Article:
A Clear Exposition of Psalm 12 as a Whole

1 Help, Lord; for the godly man ceaseth;
For the faithful fail from among the children of men.
2 They speak vanity every one with his neighbour:
With flattering lips and with a double heart do they speak.

3 The Lord shall cut off all flattering lips,
And the tongue that speaketh proud things:
4 Who have said, “With our tongue will we prevail;
Our lips are our own: who is lord over us?”

5 “For the oppression of the poor, for the sighing of the needy,
Now will I arise,” saith the Lord;
“I will set him in safety from him that puffeth at him.”
6 The words of the Lord are pure words:
As silver tried in a furnace of earth, purified seven times.

7 Thou shalt keep them, O Lord,
Thou shalt preserve them from this generation for ever.
8 The wicked walk on every side,
When the vilest men are exalted. (Psalm 12, KJV)

Why do an exegesis of this Psalm?

The King James Version Only camp loves to quote verses 6-7 of this chapter as a proof text for their position. Despite the fact that countless commentaries and even the marginal notes of the translational ancestors of the KJV like the Geneva Bible contradict them, KJVO believers insist that the “them” in verse 7 is “the words of the LORD” in verse 6 and that this indicates the need for, as one pundit puts it, “a 100% pure version of the Bible.”

This passage has been cited this way so many times in various forums, that it led me to do an expositional study of the passage. My hope and prayer is that by understanding these verses in their proper (and immediate) context, our brothers and sisters will be encouraged by the content of the psalm rather than continuing to apply a poor hermeneutic to it.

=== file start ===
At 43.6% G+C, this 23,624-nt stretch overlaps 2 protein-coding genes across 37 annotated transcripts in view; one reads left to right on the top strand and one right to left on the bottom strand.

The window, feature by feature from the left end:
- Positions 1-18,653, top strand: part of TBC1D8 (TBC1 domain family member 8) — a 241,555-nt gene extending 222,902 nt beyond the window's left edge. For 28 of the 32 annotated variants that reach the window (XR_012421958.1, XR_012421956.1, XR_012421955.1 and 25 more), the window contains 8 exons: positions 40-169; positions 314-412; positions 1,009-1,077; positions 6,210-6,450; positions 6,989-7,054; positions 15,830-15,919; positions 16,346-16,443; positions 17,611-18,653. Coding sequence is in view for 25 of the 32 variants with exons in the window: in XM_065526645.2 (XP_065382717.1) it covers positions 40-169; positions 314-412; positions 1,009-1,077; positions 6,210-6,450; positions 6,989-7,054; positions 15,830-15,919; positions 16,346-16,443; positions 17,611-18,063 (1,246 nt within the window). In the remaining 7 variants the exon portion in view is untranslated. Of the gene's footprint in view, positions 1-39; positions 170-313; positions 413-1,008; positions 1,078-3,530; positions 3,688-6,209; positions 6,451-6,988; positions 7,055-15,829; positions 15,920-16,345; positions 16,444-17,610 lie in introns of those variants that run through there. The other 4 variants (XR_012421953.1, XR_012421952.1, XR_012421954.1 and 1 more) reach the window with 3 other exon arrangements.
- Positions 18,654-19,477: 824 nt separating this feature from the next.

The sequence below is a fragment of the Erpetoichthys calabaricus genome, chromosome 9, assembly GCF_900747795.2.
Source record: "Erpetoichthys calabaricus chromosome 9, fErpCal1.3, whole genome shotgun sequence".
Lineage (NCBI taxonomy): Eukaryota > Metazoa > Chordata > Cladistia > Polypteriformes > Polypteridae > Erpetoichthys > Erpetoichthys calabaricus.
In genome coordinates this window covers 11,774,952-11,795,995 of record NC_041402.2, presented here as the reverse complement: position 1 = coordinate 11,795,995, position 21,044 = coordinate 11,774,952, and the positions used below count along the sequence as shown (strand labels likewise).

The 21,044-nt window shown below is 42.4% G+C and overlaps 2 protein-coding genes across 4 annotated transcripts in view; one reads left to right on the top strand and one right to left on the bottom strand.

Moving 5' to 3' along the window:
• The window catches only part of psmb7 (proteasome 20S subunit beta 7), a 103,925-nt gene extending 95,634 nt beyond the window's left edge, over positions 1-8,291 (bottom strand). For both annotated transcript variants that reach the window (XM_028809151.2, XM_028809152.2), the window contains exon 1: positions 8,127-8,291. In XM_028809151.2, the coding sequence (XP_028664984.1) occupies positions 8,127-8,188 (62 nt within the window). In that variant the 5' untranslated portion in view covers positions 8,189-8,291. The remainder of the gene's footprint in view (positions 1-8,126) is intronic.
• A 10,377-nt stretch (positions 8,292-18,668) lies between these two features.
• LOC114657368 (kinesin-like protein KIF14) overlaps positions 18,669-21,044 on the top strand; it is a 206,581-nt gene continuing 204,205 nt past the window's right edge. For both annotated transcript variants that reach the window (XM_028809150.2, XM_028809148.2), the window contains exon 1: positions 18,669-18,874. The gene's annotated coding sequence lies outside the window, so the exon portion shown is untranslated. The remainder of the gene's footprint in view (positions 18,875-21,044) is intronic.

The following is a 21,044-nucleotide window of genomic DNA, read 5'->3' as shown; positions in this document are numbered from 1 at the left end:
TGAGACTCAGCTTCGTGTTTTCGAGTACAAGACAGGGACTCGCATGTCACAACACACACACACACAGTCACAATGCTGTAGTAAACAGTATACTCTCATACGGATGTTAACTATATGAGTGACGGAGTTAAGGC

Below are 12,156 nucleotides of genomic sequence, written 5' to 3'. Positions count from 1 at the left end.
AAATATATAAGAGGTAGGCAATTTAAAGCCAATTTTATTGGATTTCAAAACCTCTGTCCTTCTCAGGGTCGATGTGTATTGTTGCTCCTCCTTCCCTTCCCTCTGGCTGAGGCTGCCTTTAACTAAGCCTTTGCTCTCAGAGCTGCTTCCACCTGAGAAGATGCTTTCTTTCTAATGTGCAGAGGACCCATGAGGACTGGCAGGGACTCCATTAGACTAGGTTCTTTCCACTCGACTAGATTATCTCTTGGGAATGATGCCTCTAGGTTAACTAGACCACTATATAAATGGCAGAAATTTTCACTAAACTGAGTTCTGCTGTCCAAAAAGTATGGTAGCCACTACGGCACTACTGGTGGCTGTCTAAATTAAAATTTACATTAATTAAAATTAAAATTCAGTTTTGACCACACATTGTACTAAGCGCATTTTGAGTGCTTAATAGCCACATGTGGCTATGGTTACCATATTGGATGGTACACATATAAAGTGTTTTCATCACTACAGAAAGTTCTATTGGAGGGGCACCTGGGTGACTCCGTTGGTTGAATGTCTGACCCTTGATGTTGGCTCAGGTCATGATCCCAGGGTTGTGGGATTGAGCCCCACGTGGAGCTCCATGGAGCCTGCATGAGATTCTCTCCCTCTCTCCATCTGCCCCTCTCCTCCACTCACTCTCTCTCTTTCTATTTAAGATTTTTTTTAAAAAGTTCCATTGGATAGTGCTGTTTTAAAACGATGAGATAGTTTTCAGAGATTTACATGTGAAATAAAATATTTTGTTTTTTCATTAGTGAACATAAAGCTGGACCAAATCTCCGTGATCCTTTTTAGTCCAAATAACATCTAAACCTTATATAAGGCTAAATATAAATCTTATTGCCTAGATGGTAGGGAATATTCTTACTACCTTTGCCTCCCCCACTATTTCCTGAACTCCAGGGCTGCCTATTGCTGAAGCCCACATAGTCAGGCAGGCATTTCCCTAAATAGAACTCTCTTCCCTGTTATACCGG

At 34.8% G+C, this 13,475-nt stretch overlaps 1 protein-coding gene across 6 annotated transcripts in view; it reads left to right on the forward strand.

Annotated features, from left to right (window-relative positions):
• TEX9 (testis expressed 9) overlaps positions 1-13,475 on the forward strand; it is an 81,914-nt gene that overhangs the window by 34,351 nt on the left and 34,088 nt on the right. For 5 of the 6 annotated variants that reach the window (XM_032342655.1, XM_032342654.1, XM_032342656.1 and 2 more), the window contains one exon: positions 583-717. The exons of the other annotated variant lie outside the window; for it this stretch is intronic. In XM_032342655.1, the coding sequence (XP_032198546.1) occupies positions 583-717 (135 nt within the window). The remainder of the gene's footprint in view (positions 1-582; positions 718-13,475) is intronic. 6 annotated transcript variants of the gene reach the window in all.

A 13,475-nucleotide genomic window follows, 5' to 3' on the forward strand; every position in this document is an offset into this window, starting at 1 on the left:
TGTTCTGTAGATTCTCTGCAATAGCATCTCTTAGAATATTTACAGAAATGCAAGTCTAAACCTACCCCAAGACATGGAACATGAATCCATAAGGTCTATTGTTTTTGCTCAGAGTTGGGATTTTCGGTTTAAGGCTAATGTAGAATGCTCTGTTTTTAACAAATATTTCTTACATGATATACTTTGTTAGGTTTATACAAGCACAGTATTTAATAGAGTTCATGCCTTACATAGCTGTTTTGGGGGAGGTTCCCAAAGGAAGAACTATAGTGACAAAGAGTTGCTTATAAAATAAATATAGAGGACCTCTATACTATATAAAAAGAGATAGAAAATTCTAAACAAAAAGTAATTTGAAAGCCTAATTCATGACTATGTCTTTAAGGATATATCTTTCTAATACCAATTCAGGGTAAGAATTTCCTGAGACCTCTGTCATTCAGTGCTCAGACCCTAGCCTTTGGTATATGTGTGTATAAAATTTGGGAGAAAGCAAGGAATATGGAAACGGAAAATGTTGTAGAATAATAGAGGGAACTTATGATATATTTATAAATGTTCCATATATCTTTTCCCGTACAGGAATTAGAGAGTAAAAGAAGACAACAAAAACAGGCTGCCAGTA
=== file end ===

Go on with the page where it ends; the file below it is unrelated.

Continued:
The Structure of the Psalm

The psalm is composed of four distinct sections or stanzas.

1. The call for assistance (1-2)
2. Accusation against the wicked (3-4)
3. YHWH’s response (5-6)
4. Response to YHWH (7-8)

The Call for Assistance (1–2)

Clearly, the psalm is meant to reflect a period of oppression or attack. The author, traditionally King David, is really struggling. He declares that he is on the verge of collapse. (Ceaseth is Hebrew גמר. See perfect in Psalm 138:8.) This is a personal feeling but it is also felt in the entire faith community. Both “the godly man” and “the faithful” (plural) are under duress.

The particular issue in view appears to be lies and false witness against the people of God. Vanity (שוא) implies emptiness. The imagery also seems to indicate manipulation of others through flattery (חלק) and deceit.

The Accusation Against the Wicked (3-4)

The prideful attitude of these accusers becomes clear. The psalmist quotes their bravado and empty words of self-confidence before YHWH. They proclaim that they will overcome and bow to no authority but themselves (v 4).

YHWH’s Response (5-6)

This blasphemy of self-worship frames YHWH’s response. The psalmist picks up the motif of the poor and oppressed crying out. This motif looks back as far as Abel’s innocent blood (Genesis 4), mingling it with imagery that appears in the opening of Exodus and is repeated in Judges.

YHWH hears the cries of those these self-worshipers are destroying, and he says, “I will arise.” This concept is picked up by the prophets Isaiah (14:22) and Amos (7:9).